Starting in 1997 and emerging gradually in response to priority needs, Atzin’s programs evolved in constant consultation with families, and with careful listening and observation. Atzin now has programs across four sectors, each with many activities: Health and Healing; Community Education and Literacy; Income Generation for Women; Environment, Water and Sanitation.
Trained promoters, all local women, gradually took on responsibility for the day-to-day programs. With persistent determination, they entered into cycles of action and reflection as a way to plan, collaborate and build their skills. This process combines taking actions – the “doing” – with times of reflection – the “thinking.”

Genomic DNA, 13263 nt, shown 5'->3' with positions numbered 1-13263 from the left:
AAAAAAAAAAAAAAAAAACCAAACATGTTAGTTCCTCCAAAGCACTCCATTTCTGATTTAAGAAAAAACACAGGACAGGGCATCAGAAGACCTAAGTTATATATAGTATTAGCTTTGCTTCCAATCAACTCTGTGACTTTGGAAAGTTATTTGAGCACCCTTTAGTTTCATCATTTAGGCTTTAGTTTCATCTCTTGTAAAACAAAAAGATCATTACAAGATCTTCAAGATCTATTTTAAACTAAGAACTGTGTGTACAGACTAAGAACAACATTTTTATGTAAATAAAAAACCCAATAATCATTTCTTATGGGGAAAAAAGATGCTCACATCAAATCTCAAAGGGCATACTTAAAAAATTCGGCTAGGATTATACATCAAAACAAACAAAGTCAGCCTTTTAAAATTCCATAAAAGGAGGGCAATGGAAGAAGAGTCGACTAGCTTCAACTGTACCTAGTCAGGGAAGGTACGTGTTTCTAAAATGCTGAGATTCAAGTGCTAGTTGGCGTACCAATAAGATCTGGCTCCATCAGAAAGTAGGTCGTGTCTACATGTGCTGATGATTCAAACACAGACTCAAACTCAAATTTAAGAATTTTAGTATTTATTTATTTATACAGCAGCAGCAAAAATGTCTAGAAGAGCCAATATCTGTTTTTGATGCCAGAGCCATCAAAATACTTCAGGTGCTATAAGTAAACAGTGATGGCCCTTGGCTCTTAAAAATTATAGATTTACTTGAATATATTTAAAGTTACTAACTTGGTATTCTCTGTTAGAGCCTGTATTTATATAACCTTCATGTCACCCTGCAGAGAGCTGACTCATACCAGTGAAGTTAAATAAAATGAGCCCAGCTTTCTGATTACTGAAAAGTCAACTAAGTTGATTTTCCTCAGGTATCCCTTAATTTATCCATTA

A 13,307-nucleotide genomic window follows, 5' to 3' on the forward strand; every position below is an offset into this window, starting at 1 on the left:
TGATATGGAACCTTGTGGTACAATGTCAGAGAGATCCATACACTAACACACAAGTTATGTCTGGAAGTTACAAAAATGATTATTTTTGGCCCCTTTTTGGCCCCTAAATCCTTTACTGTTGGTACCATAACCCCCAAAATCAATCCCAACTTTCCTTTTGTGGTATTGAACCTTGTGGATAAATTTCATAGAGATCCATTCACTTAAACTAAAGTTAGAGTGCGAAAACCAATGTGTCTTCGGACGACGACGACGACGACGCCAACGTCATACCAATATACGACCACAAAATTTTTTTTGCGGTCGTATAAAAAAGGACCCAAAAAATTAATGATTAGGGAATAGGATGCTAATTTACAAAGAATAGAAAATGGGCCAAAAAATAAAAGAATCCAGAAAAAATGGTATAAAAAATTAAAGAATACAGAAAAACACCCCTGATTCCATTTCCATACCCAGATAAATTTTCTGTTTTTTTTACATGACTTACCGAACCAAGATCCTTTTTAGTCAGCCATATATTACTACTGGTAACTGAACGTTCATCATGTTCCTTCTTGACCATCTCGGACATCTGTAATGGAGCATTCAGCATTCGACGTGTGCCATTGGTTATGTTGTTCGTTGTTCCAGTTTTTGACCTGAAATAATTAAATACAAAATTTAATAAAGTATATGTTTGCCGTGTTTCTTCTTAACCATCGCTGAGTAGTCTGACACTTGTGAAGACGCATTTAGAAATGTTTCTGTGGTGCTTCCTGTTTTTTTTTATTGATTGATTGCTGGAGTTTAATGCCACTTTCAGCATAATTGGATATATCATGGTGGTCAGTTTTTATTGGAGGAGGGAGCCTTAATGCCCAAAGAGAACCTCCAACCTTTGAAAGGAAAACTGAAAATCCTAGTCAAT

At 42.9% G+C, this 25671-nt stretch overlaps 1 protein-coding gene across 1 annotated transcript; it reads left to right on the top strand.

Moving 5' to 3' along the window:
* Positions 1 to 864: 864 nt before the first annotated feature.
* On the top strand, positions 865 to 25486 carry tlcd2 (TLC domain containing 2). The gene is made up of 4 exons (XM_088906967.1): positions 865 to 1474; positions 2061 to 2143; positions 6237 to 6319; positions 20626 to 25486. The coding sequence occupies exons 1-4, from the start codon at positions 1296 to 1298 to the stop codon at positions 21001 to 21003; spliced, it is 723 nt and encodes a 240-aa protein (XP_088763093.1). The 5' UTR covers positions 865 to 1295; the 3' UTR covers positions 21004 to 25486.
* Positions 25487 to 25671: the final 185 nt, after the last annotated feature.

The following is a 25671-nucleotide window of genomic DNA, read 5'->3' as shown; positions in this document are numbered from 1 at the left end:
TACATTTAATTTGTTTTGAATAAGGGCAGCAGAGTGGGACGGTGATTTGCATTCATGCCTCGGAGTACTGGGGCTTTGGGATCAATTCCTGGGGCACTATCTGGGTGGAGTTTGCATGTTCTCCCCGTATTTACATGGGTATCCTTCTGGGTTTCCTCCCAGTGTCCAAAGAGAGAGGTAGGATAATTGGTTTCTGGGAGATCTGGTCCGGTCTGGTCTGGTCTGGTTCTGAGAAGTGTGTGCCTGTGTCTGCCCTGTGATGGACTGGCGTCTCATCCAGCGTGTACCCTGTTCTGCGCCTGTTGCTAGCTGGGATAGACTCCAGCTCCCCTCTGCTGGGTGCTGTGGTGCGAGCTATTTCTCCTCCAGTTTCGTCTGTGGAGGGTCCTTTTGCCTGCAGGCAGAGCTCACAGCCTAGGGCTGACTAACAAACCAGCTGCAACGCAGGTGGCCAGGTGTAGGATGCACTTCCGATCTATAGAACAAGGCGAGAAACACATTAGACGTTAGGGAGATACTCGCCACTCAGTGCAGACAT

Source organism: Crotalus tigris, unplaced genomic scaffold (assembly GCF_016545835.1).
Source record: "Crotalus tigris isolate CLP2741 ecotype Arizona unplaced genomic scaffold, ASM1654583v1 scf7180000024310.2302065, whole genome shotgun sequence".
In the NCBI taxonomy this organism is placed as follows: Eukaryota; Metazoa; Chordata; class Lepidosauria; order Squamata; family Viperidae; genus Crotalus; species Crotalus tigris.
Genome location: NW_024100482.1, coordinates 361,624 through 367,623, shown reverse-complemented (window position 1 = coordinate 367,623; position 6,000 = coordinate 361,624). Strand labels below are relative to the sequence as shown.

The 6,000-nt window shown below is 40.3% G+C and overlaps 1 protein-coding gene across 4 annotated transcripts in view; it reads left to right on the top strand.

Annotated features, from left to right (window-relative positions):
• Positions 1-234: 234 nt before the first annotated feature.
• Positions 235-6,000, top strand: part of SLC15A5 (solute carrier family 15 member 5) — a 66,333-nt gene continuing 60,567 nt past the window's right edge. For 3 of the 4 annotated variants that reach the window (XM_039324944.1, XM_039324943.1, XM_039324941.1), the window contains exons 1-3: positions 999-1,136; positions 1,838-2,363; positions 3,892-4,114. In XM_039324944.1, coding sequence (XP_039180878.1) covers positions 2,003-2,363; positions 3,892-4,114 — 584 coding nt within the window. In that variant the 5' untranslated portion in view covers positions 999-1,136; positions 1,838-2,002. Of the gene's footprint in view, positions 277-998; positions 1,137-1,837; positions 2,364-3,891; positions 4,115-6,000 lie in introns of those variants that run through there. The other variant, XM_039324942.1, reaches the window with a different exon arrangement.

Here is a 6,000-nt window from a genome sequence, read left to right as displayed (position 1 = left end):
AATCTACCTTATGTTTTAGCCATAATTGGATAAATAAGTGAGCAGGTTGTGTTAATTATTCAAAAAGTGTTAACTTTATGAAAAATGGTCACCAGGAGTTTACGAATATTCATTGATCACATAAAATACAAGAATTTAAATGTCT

When individuals and groups develop capacities and recognize their human rights, a sense of liberation grows, diminishing long-standing beliefs of unworthiness or powerlessness. People then are better able to: master skills that enable good work; participate actively in decision-making; critically analyze situations; obtain sufficient resources; and develop enough inner power to risk action.